Titled Granny Pad, this small home can be found in the backyard of a Seattle residence. The building originally served as a garage but was converted to provide the homeowner’s grandmother a safe home, near to the family.
The owners contacted a local firm called Best Practice Architecture to oversee the design and development of the building. It was completed in 2018.
Granny Pad amounts to 571-square-feet (53.05-square-meters) and, as you would expect, is spread out over a single level (bar a small storage loft at one end of the building).
Across the country, many families are struggling with the same difficult question: How can you best support aging family members when you live in a city with minimal housing options? – Best Practice Architecture
This project grew out of the clients need to find a nearby place for their grandmother to living. With no feasible options in the neighborhood, they started looking closer to home, and, with a little imagination, settled on their garage.
Best Practice Architecture approached the design of the garage from both short-term and long-term perspectives. They needed to address the immediate needs of providing a space for someone to live, and for it to be accessible. In the longer term, the space could be used as a rental, office or studio.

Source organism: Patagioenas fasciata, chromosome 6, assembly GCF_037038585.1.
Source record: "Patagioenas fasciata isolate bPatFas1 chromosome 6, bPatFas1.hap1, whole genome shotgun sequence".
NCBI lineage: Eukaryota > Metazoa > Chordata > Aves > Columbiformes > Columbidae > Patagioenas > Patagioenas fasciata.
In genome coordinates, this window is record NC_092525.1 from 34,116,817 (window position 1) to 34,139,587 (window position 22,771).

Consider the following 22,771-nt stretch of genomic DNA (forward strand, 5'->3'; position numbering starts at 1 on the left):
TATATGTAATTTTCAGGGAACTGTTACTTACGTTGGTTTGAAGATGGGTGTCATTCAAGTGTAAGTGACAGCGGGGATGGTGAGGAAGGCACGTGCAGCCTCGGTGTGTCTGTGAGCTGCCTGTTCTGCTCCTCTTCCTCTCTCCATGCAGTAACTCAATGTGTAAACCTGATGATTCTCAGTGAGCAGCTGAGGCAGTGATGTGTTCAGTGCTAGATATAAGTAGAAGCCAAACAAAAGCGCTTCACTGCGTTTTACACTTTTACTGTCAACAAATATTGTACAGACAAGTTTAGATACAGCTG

The living space itself is composed of a single flowing plan, going from the kitchen, dining and living room, through to the bedroom and bathroom. A vaulted cathedral ceiling, with cleverly placed windows, creates a bright airy home without compromising the occupants privacy.
All in all, the project is a fine example of multi-generational living.
Structural engineer by day, tiny house designer by night. Niall has a keen interest in small spaces, green design, and sustainability. He started developing Humble Homes while studying for his masters degree in engineering. He is the founder and managing editor of Humble Homes.